The Saturday 17.35 Paddington to Plymouth train, operated by First Great Western, was derailed when it hit a car on a level crossing near Ufton, just before Aldermaston, Berkshire; the car driver and train driver and five passengers were killed and 150 of the 300 aboard injured. Three soldiers of the Black Watch were killed in a suicide bombing ambush 30 miles south-west of Baghdad, and another soldier in the regiment was killed later. Mr Tony Blair, the Prime Minister, flew off eagerly to Washington for talks with President George Bush. The full scale of the rejection in a referendum of plans by Mr John Prescott, the Deputy Prime Minister, to saddle the North-East with its own regional assembly was announced; 197,310 voted Yes and 696,519 voted No, with none of the 23 areas voting by less than two to one against the scheme. The Scottish Cabinet planned to impose fines of £3,600 on anyone who smokes in a pub or restaurant there. More than 200,000 civil servants went on strike for a day in protest against planned job cuts. Fred Dibnah, the steeplejack featured on popular television programmes, died, aged 66. Emlyn Hughes, the former England and Liverpool football captain, died, aged 57. The Diana, Princess of Wales Memorial Fund, which unsuccessfully took legal action to stop the Franklin Mint in America producing memorabilia featuring the late princess, had a case for malicious prosecution brought against it by the Franklin Mint in Los Angeles. Sir Elton John managed to use the words fucking, tits, wank, bugger and bollocks on a morning programme on Radio 1. Islington Council told St Mary Magdalene Church of England school that when it becomes a ‘city academy’ it must drop the word ‘saint’ because it might offend some groups. Thieves in Newham, in east London, stole 35 manhole covers and 227 drain covers.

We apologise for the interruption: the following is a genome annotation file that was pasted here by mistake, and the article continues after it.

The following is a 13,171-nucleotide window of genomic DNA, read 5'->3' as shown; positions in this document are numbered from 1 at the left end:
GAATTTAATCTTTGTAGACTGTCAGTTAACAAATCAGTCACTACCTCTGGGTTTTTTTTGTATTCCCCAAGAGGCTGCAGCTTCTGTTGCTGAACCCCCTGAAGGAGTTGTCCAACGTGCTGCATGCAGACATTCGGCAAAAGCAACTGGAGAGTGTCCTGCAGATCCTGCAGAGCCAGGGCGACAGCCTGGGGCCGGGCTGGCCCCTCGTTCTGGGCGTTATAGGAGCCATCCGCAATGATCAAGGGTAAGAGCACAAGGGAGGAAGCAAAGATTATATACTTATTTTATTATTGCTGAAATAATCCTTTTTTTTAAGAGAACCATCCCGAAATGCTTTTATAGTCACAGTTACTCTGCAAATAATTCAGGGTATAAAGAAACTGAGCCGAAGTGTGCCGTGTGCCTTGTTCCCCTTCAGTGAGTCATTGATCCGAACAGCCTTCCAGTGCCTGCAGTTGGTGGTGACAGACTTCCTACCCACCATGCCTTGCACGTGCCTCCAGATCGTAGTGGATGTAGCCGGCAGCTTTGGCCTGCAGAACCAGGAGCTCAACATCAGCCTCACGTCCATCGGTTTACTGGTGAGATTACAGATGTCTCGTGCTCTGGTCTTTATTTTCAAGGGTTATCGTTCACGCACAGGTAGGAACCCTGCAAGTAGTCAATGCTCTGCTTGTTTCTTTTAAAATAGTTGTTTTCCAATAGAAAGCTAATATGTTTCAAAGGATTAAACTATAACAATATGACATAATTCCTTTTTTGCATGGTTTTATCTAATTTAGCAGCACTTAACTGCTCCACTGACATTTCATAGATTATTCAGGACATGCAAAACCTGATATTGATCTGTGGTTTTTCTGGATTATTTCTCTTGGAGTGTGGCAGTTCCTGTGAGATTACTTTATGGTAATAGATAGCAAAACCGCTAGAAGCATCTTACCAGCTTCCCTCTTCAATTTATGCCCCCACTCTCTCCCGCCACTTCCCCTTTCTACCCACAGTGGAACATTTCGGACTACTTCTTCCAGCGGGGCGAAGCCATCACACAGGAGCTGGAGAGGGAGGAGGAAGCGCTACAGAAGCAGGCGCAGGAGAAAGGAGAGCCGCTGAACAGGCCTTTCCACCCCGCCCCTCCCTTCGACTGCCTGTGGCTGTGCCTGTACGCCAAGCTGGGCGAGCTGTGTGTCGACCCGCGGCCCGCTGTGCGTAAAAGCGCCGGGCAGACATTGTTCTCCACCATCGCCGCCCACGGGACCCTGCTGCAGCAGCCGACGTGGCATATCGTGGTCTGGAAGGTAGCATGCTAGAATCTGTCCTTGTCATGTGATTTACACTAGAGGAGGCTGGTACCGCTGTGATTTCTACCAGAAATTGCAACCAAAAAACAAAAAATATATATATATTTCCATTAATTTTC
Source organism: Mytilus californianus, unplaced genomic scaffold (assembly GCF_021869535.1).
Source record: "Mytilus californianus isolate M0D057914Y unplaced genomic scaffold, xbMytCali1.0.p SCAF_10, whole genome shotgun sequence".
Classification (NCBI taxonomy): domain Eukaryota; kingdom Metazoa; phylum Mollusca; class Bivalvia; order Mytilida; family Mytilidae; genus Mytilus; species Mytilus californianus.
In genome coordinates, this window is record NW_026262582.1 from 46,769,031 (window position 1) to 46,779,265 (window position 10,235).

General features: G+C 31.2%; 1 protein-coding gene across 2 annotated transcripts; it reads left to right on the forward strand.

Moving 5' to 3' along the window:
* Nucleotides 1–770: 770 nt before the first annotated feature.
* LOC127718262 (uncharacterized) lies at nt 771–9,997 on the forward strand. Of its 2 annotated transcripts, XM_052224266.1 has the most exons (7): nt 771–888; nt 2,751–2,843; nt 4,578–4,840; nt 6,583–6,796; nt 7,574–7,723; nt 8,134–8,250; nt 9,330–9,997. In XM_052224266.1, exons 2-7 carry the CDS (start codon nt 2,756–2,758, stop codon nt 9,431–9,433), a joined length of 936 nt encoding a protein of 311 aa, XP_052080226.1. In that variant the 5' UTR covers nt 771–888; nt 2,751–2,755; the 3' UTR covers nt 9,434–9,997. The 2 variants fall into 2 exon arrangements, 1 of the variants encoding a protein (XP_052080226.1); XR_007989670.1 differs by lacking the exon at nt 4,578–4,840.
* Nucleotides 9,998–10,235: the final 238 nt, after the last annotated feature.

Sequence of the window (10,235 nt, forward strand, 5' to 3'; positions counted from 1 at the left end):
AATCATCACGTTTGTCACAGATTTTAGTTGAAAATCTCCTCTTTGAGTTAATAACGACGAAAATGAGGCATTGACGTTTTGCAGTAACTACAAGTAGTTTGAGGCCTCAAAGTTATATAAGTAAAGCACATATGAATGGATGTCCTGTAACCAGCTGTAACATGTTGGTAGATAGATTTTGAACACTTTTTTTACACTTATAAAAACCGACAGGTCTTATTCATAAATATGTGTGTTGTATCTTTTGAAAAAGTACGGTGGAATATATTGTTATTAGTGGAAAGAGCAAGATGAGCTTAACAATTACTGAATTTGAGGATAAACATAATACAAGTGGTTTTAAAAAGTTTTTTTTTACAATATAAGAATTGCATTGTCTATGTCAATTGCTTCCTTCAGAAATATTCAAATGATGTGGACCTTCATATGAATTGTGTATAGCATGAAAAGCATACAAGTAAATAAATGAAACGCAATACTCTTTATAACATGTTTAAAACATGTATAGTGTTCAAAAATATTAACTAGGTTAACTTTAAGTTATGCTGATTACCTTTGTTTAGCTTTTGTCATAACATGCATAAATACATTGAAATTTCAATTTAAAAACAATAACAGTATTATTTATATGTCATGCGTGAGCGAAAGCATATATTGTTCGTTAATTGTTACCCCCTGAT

The Iraqi government declared 60 days of emergency rule. After days of aerial attack, 15,000 American troops launched an assault on Fallujah with heavy street fighting. Women, children and old men had been told to flee the city. Earlier, rebels stormed three police stations in the towns of Haditha and Haqlaniyah, 140 miles north-west of Baghdad, killing 22 policemen, some of whom were lined up and shot. The day before, 17 policemen and 12 civilians had been killed in attacks in Samarra, and later 11 policemen were killed in Baquba. President Yasser Arafat of the Palestinian Authority spent days near death in a military hospital outside Paris. When President Bush was asked about the prematurely reported death of Mr Arafat, he said: ‘My first reaction is, God bless his soul.’ Military aeroplanes belonging to the government of the Ivory Coast launched an attack on the town of Bouake that killed nine of the 4,000 French peacekeepers in the divided country; France retaliated within hours, destroying on the ground Ivory Coast’s newly expanded air force. France then used military force to counter angry attacks on its 14,000 citizens in Ivory Coast. In Madrid, Judge Baltasar Garzon jailed two Algerians and a Moroccan, bringing to 33 the number held in investigations into an alleged plot to blow up the national court in the capital; the men have not been charged, but can be held for up to two years under Spanish anti-terrorist legislation. To celebrate the anniversary of the Russian Revolution, President Vladimir Voronin of Moldova addressed a rally of 4,000 in the capital, Chisinau, arranged by the Communist party, which came to power in Moldova in 2001. The dollar weakened until more than $1.29 could be bought for a euro. An 89,000-ton oil tanker, the Liberian-registered Tropic Brilliance, got stuck athwart the Suez Canal, blocking the passage of dozens of ships and defying the efforts of tugs to shift her. In western Uganda 194 hippopotamuses died of anthrax.